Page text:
FileMaker’s External SQL Sources allows a database created in FileMaker to display and manipulate data from any ODBC compliant data source. All FileMaker needs is a system DSN (data source name) to be created. Most database software, including Oracle, offers ODBC drivers with which to create these DSNs.
Normally creating a DSN is fairly straight-forward. MySQL, for example, simply requires you to specify the location of the server (IP address), username, password and database name. Oracle, one the other hand, forces you to go through a much more complicated and convoluted process. This post provides instructions for users to set up an ESS connection from Filemaker on Windows to an existing Oracle database. In the examples provided below the version of Oracle used is Oracle Database XE 11.2 hosted on Windows Server 2008 R2 and the Filemaker version is Filemaker Pro Advanced 12 on Windows 7.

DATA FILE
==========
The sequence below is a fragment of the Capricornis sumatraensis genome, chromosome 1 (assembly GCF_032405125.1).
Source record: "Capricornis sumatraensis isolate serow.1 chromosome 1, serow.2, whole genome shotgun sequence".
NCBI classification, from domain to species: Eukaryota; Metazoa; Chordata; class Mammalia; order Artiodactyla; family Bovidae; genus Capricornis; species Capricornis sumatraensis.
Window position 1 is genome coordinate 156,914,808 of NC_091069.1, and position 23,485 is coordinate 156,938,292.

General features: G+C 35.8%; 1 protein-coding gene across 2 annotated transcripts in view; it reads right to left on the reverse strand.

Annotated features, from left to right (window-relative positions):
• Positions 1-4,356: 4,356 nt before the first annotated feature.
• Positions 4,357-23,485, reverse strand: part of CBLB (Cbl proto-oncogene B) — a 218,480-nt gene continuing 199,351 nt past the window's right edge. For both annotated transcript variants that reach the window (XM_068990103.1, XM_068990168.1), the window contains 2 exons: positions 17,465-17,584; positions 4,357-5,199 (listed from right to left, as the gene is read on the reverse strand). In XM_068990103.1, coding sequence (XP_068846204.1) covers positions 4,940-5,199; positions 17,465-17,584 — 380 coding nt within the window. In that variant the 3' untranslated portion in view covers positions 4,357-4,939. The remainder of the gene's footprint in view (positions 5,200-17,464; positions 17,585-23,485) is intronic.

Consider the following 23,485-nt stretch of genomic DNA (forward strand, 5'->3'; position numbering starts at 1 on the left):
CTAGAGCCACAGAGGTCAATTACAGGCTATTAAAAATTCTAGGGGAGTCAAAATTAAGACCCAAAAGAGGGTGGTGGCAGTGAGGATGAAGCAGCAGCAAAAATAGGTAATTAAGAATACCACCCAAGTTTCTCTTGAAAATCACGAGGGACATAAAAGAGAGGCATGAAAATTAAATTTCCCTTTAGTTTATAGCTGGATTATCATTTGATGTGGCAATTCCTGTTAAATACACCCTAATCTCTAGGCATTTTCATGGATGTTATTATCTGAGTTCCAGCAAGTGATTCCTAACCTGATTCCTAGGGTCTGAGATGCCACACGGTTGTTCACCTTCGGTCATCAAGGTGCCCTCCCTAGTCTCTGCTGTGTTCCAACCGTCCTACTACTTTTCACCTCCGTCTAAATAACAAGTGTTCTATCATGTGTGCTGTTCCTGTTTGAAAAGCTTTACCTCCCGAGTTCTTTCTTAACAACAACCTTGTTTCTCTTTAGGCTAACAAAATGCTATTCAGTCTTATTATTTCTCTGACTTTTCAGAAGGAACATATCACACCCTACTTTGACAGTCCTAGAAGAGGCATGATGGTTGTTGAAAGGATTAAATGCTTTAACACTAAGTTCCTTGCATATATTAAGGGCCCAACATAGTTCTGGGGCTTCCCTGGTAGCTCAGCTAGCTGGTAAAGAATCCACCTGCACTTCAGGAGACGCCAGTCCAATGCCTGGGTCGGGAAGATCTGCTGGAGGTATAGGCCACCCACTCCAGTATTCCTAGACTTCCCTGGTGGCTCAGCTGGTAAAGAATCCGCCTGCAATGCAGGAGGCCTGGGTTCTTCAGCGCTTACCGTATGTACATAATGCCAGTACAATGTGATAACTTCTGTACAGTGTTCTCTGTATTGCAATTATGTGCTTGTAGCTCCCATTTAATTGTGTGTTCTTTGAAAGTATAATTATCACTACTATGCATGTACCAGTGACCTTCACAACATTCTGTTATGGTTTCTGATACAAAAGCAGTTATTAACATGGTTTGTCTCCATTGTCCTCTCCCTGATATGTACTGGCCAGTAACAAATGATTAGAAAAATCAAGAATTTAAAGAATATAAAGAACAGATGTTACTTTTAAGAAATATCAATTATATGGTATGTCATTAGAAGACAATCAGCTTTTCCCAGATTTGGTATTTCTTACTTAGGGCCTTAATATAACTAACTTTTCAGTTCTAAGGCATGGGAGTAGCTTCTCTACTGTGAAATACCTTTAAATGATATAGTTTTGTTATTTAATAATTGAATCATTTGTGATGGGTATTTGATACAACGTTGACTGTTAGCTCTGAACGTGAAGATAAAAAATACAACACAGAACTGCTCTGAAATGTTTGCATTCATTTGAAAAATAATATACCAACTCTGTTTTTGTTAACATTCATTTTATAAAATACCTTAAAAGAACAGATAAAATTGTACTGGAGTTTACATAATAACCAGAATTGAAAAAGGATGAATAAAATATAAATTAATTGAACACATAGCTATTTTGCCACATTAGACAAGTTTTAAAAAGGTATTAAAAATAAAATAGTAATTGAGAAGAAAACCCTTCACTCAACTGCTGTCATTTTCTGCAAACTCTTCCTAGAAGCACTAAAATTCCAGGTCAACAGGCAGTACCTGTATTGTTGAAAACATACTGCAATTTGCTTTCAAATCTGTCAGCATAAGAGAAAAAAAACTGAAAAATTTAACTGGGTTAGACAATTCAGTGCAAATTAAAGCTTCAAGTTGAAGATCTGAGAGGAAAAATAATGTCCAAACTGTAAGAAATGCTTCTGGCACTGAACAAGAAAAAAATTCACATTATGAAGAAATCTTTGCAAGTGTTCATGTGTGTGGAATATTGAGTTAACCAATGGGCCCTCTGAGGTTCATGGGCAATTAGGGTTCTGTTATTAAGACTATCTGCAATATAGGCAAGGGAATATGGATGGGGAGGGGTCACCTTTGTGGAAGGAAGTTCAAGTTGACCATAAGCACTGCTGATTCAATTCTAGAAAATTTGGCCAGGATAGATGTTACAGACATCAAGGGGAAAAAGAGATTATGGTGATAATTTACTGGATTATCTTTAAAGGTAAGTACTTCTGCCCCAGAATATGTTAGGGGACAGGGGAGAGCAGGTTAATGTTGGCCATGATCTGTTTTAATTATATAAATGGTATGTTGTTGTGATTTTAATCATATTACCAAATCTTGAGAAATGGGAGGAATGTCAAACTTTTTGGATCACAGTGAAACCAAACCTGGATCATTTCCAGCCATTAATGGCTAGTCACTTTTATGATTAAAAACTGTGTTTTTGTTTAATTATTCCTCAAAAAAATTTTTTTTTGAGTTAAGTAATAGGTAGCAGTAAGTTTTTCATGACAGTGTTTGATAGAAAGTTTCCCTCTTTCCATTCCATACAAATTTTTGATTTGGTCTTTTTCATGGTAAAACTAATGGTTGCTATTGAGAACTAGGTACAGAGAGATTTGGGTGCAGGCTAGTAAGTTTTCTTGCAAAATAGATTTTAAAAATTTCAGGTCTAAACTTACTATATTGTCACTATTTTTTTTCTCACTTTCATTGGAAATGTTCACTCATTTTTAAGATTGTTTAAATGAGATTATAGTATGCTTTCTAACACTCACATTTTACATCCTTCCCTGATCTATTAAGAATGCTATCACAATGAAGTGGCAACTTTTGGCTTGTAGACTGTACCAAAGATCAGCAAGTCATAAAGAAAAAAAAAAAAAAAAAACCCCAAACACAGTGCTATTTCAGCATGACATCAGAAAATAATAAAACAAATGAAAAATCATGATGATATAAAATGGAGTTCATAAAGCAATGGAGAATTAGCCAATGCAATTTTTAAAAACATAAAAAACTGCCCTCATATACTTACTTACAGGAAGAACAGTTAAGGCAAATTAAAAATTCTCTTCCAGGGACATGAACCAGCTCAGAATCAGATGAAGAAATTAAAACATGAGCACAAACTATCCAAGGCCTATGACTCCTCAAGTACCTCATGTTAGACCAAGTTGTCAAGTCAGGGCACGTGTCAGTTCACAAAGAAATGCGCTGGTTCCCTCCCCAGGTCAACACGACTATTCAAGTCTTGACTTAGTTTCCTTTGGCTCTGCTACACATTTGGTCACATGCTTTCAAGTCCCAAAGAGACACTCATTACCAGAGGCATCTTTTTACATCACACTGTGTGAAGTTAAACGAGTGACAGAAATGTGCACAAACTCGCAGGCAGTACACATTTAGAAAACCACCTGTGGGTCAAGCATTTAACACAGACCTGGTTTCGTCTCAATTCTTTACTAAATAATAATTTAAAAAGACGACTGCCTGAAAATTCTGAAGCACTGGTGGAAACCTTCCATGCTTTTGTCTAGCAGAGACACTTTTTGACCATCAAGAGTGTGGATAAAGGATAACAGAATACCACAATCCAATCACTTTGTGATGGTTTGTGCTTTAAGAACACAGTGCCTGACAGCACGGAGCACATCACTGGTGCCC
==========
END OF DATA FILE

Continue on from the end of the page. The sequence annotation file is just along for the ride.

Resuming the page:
Installing Oracle Instant Client and ODBC Drivers
The first thing you need to do to connect FileMaker to Oracle is to download Oracle’s ODBC drivers. Unlike many other technologies, Oracle requires you to download an application as well. This application is known as the Oracle Instant Client.
As of writing this article, you can download the Oracle Instant Client here
Please note that you must download 32 bit versions of both of the following files:
Instant Client Package – Basic
Instant Client Package – ODBC
FileMaker Pro does not currently support connections with 64 bit ODBC drivers.
The version of Instant Client that you download should match the version of Oracle that you are trying to connect to.
Download and unzip both archives into the same folder.
Run odbc_install.exe from inside the folder. This program should register the Oracle ODBC drivers with your system.
Creating the tnsnames.ora Configuration File
Now that you have the Oracle ODBC drivers installed, you can go ahead and create your system DSN that FileMaker needs to connect to Oracle. This process, however, is actually more complicated than simply going to ODBC Data Sources, selecting the right ODBC driver and entering the Oracle server’s information. Before you can do that, you’ll first need a tnsnames.ora configuration file.